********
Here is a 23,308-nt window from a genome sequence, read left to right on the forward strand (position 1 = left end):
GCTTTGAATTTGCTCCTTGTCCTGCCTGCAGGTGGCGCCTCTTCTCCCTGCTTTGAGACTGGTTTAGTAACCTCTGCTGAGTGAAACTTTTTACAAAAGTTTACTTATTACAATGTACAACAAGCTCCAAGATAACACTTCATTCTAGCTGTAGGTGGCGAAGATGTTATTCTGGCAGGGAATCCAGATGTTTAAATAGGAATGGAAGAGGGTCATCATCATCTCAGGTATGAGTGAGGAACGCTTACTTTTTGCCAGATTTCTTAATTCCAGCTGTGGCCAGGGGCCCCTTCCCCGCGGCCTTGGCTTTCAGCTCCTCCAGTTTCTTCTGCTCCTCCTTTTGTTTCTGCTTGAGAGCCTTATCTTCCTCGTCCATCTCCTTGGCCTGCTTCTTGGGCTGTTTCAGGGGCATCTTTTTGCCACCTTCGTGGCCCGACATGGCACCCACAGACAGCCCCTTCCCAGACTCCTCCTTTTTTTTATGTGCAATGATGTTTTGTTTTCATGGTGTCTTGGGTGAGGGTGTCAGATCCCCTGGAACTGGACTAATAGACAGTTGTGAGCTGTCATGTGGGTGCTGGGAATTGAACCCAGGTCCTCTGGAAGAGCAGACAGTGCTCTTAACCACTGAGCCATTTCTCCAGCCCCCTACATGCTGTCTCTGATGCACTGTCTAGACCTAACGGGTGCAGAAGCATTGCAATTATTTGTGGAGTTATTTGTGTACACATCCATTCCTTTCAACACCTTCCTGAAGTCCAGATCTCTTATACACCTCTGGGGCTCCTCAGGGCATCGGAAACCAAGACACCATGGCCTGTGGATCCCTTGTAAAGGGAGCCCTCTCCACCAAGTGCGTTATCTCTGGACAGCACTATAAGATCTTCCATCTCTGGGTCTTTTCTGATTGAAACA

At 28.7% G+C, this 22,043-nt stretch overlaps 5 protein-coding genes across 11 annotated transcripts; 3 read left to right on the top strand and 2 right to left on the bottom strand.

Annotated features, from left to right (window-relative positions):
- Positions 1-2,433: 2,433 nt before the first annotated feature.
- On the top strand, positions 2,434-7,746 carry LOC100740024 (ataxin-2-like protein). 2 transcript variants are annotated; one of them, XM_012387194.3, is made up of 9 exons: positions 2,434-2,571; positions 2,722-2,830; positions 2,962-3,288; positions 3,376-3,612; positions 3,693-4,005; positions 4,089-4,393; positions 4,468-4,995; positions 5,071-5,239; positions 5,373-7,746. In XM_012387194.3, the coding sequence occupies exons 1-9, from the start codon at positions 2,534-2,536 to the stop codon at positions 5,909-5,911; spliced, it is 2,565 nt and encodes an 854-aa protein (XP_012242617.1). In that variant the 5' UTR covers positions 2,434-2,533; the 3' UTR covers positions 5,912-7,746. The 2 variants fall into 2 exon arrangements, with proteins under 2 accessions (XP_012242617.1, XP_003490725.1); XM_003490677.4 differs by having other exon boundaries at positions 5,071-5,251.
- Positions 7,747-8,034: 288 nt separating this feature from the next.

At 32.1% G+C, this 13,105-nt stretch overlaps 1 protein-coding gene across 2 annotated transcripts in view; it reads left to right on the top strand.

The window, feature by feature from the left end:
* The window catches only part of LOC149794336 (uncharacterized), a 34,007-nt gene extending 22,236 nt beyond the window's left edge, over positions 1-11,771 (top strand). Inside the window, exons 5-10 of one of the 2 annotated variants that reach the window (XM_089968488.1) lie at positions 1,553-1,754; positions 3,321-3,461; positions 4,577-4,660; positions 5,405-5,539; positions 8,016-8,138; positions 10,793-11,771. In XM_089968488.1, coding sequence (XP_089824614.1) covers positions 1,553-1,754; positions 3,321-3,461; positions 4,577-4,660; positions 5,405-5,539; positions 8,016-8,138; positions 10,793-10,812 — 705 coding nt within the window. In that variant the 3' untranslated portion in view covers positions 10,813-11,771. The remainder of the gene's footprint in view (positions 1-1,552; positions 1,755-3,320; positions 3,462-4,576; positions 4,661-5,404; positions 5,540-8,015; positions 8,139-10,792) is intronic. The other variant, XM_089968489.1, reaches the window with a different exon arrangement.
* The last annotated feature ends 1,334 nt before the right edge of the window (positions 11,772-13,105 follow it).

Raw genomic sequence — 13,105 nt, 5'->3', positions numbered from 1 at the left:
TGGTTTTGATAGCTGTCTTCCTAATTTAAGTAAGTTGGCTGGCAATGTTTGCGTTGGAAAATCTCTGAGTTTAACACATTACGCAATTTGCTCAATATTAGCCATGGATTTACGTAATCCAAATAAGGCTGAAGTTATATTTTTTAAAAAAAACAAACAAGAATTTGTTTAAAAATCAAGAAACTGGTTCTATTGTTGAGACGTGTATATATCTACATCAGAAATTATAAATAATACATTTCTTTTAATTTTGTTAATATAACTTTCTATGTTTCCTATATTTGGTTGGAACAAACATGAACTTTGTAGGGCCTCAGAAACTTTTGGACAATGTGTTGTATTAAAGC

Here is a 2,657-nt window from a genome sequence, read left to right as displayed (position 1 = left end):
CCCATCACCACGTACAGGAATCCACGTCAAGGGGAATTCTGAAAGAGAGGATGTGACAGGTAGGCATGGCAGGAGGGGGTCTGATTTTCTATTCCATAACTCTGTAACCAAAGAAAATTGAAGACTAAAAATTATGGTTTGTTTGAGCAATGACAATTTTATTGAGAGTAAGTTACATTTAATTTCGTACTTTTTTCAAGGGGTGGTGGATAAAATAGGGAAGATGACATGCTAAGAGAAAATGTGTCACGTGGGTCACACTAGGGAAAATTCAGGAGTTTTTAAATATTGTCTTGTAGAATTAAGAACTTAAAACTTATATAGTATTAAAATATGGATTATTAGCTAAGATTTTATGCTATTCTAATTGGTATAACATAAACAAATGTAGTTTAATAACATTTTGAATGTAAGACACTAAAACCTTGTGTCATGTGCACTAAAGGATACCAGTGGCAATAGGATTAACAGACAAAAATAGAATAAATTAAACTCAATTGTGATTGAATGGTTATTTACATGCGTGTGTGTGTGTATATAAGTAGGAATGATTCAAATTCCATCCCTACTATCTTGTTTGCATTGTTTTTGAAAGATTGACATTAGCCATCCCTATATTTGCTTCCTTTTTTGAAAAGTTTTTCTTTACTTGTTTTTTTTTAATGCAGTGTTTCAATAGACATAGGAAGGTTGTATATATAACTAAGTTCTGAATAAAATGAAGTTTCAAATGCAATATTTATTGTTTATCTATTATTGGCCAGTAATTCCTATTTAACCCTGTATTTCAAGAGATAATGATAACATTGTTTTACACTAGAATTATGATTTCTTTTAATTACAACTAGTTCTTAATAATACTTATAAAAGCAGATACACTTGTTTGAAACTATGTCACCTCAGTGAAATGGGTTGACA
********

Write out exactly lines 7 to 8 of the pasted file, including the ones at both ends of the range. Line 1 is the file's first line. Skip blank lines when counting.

- Positions 7,747-8,034: 288 nt separating this feature from the next.

At 32.1% G+C, this 13,105-nt stretch overlaps 1 protein-coding gene across 2 annotated transcripts in view; it reads left to right on the top strand.